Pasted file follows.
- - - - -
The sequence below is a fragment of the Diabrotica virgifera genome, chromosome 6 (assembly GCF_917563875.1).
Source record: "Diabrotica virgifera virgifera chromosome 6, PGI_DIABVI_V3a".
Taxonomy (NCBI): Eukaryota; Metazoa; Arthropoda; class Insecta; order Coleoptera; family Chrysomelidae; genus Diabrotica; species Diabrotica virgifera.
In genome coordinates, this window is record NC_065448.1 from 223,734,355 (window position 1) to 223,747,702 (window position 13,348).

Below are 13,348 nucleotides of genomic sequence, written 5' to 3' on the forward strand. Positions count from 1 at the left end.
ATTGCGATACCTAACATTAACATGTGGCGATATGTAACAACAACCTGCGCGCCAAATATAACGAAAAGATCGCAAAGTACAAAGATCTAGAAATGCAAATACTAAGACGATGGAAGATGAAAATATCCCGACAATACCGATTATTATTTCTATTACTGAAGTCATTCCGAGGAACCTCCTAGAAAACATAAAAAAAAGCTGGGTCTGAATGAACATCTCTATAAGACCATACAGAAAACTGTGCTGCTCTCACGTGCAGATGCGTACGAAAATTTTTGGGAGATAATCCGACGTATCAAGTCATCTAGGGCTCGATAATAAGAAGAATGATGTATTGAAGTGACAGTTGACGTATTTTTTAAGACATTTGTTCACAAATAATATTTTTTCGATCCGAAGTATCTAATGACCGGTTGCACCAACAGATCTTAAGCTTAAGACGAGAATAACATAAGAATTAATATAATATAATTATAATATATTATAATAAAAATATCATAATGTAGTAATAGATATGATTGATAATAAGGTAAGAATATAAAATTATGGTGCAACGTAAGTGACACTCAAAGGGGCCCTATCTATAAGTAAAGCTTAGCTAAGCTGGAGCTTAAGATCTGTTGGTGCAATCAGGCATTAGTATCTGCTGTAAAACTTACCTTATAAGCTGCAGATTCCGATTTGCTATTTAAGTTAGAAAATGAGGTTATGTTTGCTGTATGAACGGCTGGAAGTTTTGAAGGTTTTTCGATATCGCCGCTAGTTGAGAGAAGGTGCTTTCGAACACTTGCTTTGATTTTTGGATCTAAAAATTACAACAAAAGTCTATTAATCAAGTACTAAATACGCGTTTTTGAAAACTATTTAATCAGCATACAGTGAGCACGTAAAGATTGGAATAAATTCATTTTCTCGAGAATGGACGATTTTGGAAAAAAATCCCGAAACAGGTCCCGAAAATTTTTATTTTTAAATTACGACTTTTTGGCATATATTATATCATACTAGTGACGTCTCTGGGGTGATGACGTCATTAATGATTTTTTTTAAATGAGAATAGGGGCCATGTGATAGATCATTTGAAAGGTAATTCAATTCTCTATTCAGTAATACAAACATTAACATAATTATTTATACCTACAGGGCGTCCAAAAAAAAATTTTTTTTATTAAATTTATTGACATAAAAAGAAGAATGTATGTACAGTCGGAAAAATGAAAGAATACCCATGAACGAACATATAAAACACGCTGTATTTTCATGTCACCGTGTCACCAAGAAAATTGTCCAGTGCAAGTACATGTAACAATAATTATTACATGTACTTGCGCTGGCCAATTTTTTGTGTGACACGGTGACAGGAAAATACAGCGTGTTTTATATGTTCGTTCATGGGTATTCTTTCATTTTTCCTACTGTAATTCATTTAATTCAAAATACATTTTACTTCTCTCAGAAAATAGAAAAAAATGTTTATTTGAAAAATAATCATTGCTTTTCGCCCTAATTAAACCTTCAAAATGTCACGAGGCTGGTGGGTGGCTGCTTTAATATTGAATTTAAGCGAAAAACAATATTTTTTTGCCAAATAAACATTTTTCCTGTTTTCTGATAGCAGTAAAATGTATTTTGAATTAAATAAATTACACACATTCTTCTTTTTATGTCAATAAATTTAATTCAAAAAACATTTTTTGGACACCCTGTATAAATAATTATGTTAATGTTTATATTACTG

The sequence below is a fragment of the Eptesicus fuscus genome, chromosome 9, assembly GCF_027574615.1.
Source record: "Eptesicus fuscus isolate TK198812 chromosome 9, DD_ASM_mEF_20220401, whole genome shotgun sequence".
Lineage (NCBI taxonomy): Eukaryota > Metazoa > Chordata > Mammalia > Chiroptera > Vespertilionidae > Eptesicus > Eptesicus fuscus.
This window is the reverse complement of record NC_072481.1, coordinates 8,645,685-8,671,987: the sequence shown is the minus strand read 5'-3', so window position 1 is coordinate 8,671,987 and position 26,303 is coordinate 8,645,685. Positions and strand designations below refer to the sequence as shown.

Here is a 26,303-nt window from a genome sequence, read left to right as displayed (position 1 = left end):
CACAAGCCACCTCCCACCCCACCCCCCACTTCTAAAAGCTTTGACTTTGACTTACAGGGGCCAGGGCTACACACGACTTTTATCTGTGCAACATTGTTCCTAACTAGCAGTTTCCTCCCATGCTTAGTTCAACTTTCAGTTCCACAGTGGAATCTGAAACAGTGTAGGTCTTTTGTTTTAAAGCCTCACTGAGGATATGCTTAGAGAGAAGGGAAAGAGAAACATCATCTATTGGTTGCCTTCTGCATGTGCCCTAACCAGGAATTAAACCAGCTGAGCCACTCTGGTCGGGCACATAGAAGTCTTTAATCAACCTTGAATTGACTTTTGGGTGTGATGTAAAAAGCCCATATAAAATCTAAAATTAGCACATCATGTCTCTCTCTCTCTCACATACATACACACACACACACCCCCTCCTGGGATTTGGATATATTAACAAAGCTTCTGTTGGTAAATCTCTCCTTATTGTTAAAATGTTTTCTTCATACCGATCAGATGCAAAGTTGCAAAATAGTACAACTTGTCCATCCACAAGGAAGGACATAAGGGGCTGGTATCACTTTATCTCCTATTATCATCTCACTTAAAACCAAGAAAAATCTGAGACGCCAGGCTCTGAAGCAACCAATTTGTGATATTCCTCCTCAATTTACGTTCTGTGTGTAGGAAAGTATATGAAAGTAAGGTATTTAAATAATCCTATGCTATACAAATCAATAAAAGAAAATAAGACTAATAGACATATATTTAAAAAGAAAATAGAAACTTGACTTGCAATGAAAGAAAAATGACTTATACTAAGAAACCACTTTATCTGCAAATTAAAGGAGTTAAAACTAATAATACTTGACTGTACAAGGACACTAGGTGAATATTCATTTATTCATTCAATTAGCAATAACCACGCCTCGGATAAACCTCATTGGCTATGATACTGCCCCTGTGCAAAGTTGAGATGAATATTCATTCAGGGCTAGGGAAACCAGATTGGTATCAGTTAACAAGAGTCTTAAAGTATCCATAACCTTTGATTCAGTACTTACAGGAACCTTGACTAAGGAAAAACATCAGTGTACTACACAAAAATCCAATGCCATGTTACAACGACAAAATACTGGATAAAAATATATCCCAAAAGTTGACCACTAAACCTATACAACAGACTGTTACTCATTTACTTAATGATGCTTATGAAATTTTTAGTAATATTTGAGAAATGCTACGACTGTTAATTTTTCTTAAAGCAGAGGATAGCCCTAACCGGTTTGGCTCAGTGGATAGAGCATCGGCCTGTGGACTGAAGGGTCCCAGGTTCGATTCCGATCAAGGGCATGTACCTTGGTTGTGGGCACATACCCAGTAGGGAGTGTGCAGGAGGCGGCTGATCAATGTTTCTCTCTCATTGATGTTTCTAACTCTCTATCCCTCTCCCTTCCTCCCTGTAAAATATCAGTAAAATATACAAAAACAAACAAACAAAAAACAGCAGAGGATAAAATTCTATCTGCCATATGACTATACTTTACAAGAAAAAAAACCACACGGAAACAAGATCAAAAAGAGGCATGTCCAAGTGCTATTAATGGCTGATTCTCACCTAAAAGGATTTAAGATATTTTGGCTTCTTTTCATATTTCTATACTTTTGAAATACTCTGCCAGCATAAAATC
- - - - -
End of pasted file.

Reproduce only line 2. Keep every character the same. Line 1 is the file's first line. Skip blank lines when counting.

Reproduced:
Source record: "Diabrotica virgifera virgifera chromosome 6, PGI_DIABVI_V3a".